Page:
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Guidelines for the Young Athlete

January 22 2013

Guidelines for the Young Athlete
By: Debra Meszaros
Body Performance Coach- ClubMX

It’s a blessing when your children are active, but applying the proper dietary habits can really be a challenge. Their objective in life at this point, is to just have fun; although that should be the focus, parents would still like to see their kids healthy and fit.
So what can you do to blend health, fitness, and fun?

As a parent of two very active athletic children, I know first hand how difficult it is to just get your kids to eat enough food, never mind healthy food. There are many creative ways to get quality, healthier foods into their diets. It does take a parent to get involved to apply these simple adjustments.

The number one adjustment is usually breakfast. Society has conditioned us to think that cereal is the “breakfast of champions”. This is the furthest thing from the truth. Cereal usually contains sugar, and if not, the types of grains commonly found in them quickly turn to sugar in the body anyway. Many of the popular cereals contain statements of heart health on their boxes; many have been, and continue to be, sued for misrepresentation. Oatmeal and Granolas without any sugar added are better choices. You simply do not want to start the day with spiking your blood sugar. This habit sets the body up for a brief spike of energy followed by a low level of energy, and creates the call for more sugar or food. Your sugar craving or food binge cycle begins here. This can be avoided by replacing that breakfast choice with protein. For those that claim they have no time to prepare breakfast, you can default to utilizing many of the quality meal or protein powders available today. These can be made very appealing to children by preparing them along with some frozen fruit, which thickens the drink into a shake like consistency. Adding one tablespoon of flax oil or coconut oil to the shake lowers the glycemic level of the fruit, slowing down the release of these natural sugars into the body. If combined correctly, they won’t even know the oil is in there. A typical fruit smoothie is NOT a healthy drink; it is just sugar and contains no protein. Although a piece of fruit is considered a healthy food, if that’s all you consume for breakfast, you are again only consuming sugar. Many are also under the impression that a protein bar in the morning is an optimal choice; it may not be all you think it is. A majority of protein bars on the market contain too much sugar. They fool you by stating that the sugar is in fruit form, from honey, molasses, or some other natural form of sugar. Sugar is sugar whether from natural form or not. If you happen to be a parent with time to prepare breakfast, then your protein options expand greatly. A simple Google search will provide you with many options.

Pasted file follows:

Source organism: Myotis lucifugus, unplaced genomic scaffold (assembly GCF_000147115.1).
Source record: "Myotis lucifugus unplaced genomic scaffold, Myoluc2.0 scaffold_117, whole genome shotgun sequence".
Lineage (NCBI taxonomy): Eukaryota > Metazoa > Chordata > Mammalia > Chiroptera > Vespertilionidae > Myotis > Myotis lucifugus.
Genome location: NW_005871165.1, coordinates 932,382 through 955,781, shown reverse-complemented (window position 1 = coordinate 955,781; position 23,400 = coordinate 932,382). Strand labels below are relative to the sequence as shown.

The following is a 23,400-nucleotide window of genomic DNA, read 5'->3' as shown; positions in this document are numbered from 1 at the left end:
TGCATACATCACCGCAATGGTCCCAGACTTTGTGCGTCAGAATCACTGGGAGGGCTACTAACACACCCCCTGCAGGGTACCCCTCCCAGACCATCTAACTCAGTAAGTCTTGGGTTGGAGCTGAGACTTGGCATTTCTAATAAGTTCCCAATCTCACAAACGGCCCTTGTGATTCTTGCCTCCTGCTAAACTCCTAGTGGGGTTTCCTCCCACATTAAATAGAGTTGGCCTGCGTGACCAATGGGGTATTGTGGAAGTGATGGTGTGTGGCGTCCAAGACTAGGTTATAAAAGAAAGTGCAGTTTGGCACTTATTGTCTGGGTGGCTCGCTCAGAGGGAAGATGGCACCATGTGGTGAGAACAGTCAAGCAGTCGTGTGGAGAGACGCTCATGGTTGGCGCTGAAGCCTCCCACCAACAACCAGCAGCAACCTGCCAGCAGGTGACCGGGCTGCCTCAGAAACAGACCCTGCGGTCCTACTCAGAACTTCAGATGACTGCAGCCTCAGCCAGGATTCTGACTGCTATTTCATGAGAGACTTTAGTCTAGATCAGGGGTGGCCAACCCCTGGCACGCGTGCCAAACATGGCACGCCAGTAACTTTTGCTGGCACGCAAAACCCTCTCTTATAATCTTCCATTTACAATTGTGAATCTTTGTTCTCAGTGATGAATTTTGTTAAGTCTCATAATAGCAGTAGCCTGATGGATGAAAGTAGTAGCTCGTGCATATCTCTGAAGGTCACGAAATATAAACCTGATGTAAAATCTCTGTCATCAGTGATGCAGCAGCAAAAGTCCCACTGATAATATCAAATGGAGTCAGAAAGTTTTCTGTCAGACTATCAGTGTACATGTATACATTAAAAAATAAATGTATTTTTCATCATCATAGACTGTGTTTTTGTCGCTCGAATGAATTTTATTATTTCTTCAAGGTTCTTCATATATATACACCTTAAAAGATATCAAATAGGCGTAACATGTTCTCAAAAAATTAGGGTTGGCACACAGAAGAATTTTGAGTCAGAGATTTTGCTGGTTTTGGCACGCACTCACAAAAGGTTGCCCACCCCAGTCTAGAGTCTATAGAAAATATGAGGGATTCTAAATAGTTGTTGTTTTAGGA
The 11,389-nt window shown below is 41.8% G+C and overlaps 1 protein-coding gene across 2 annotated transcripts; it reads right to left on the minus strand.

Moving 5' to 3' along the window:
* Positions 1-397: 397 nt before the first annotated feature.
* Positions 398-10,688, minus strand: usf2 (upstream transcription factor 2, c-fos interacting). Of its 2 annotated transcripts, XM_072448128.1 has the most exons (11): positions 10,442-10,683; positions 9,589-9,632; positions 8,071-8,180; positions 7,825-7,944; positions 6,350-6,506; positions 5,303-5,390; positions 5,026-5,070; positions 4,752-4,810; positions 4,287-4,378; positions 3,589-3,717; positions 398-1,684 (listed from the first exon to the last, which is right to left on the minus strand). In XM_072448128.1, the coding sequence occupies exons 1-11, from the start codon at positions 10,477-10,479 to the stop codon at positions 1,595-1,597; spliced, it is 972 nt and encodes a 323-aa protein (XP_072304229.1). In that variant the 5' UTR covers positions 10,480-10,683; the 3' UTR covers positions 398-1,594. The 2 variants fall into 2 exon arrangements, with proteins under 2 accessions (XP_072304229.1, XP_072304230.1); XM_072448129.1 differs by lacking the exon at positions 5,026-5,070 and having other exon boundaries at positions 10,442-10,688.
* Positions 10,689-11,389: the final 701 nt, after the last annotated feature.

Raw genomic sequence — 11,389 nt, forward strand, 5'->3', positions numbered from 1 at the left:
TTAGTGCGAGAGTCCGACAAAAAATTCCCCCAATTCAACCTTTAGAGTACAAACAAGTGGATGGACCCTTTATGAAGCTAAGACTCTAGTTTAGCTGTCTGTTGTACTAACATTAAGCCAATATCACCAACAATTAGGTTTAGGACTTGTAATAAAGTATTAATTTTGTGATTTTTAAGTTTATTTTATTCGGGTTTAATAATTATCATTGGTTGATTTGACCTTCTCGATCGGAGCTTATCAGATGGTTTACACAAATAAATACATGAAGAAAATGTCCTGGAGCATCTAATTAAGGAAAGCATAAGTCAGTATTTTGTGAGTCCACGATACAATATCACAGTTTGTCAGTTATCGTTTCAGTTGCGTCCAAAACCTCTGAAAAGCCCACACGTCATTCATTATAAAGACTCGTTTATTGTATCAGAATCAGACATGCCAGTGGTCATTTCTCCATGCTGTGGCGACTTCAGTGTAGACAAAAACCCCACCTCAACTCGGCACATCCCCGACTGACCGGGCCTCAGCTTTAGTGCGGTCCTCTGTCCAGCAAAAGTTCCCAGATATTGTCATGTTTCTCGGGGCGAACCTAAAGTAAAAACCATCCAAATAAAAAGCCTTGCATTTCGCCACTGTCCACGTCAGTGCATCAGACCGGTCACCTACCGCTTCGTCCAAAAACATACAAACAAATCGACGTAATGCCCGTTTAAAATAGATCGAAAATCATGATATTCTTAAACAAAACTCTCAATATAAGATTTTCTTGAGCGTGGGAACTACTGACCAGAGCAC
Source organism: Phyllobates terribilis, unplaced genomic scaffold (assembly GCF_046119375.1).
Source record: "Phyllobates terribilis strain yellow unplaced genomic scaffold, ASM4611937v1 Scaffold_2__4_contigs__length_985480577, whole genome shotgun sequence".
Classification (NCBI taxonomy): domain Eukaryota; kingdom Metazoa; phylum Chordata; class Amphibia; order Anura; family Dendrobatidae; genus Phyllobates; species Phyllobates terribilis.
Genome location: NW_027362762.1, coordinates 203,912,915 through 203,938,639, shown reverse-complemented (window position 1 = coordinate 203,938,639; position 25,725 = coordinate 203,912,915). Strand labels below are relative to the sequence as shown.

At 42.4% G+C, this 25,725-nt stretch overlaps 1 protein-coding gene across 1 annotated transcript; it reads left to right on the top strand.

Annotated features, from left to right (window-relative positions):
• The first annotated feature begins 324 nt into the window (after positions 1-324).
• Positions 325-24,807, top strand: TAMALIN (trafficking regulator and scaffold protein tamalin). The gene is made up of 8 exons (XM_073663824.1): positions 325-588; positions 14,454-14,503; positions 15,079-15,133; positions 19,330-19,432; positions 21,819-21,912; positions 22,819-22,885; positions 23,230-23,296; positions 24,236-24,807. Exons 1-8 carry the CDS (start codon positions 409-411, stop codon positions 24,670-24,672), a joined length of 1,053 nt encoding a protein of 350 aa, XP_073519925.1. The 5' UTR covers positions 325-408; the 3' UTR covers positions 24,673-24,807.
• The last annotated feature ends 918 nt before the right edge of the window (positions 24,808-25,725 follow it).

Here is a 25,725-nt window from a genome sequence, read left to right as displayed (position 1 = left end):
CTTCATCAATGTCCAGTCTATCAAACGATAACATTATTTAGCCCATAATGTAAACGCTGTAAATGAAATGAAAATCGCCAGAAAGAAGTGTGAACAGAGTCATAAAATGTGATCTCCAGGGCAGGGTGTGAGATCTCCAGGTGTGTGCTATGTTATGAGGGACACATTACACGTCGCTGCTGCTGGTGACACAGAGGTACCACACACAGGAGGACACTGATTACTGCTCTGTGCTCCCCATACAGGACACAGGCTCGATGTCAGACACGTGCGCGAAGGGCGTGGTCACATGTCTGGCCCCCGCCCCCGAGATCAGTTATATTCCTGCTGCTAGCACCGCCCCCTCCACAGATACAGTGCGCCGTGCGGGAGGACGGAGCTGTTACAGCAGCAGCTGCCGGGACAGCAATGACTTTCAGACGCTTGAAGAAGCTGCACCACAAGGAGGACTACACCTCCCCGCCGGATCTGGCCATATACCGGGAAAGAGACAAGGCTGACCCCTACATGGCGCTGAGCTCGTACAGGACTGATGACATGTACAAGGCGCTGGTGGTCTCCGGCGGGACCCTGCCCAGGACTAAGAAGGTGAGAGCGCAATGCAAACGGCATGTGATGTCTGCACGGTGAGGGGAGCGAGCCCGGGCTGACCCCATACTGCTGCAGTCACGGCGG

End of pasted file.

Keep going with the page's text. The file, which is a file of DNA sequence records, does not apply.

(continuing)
Some foods regarded as healthy like dried fruits, often creep into the diet. I see many kids using trail mixes as snack items. Just be aware, dried fruits require water to hydrate them to be digested. In most cases, kids are just not drinking enough water to hydrate themselves properly. When we incorporate dried fruits into the diet, it dehydrates them even more. Proper hydration is one of the most important states the body must be in, especially for an athlete. Headaches, loss of concentration, and many other body functions will be hindered in a dehydrated state, as all cellular communication slows down. For non-athletes to achieve proper hydration, one needs to drink half their body weight in ounces of water per day. For an athlete, it’s even greater. Along with the dehydration factor, dried fruits carry a sugar factor, since many dried fruits are additionally sweetened.